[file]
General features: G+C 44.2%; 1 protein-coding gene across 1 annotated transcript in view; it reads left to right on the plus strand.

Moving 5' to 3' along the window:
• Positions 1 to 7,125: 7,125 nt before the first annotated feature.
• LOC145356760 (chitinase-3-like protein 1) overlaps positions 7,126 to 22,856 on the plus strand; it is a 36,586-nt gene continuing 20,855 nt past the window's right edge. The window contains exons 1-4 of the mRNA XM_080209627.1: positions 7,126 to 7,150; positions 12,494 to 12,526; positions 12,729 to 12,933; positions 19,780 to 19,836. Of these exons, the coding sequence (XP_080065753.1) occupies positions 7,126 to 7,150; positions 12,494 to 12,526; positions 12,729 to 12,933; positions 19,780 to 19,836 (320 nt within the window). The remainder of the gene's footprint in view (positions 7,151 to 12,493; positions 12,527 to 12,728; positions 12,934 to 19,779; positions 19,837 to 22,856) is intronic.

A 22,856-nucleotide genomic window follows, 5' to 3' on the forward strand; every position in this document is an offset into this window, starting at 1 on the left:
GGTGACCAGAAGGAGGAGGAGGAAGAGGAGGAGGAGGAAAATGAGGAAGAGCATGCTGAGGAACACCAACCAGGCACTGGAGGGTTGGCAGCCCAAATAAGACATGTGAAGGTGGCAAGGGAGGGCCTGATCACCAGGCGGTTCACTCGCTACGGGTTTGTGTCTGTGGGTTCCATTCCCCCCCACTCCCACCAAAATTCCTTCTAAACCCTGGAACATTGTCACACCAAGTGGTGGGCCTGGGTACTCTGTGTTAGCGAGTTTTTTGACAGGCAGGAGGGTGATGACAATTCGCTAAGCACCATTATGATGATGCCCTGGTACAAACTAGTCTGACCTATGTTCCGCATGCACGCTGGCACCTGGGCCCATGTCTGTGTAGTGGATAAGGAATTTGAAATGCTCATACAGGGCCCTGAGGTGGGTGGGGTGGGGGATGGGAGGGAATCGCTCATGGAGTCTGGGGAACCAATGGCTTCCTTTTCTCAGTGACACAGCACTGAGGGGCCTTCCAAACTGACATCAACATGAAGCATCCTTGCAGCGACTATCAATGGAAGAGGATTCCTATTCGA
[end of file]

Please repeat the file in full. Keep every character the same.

General features: G+C 44.2%; 1 protein-coding gene across 1 annotated transcript in view; it reads left to right on the plus strand.

Moving 5' to 3' along the window:
• Positions 1 to 7,125: 7,125 nt before the first annotated feature.
• LOC145356760 (chitinase-3-like protein 1) overlaps positions 7,126 to 22,856 on the plus strand; it is a 36,586-nt gene continuing 20,855 nt past the window's right edge. The window contains exons 1-4 of the mRNA XM_080209627.1: positions 7,126 to 7,150; positions 12,494 to 12,526; positions 12,729 to 12,933; positions 19,780 to 19,836. Of these exons, the coding sequence (XP_080065753.1) occupies positions 7,126 to 7,150; positions 12,494 to 12,526; positions 12,729 to 12,933; positions 19,780 to 19,836 (320 nt within the window). The remainder of the gene's footprint in view (positions 7,151 to 12,493; positions 12,527 to 12,728; positions 12,934 to 19,779; positions 19,837 to 22,856) is intronic.

A 22,856-nucleotide genomic window follows, 5' to 3' on the forward strand; every position in this document is an offset into this window, starting at 1 on the left:
GGTGACCAGAAGGAGGAGGAGGAAGAGGAGGAGGAGGAAAATGAGGAAGAGCATGCTGAGGAACACCAACCAGGCACTGGAGGGTTGGCAGCCCAAATAAGACATGTGAAGGTGGCAAGGGAGGGCCTGATCACCAGGCGGTTCACTCGCTACGGGTTTGTGTCTGTGGGTTCCATTCCCCCCCACTCCCACCAAAATTCCTTCTAAACCCTGGAACATTGTCACACCAAGTGGTGGGCCTGGGTACTCTGTGTTAGCGAGTTTTTTGACAGGCAGGAGGGTGATGACAATTCGCTAAGCACCATTATGATGATGCCCTGGTACAAACTAGTCTGACCTATGTTCCGCATGCACGCTGGCACCTGGGCCCATGTCTGTGTAGTGGATAAGGAATTTGAAATGCTCATACAGGGCCCTGAGGTGGGTGGGGTGGGGGATGGGAGGGAATCGCTCATGGAGTCTGGGGAACCAATGGCTTCCTTTTCTCAGTGACACAGCACTGAGGGGCCTTCCAAACTGACATCAACATGAAGCATCCTTGCAGCGACTATCAATGGAAGAGGATTCCTATTCGA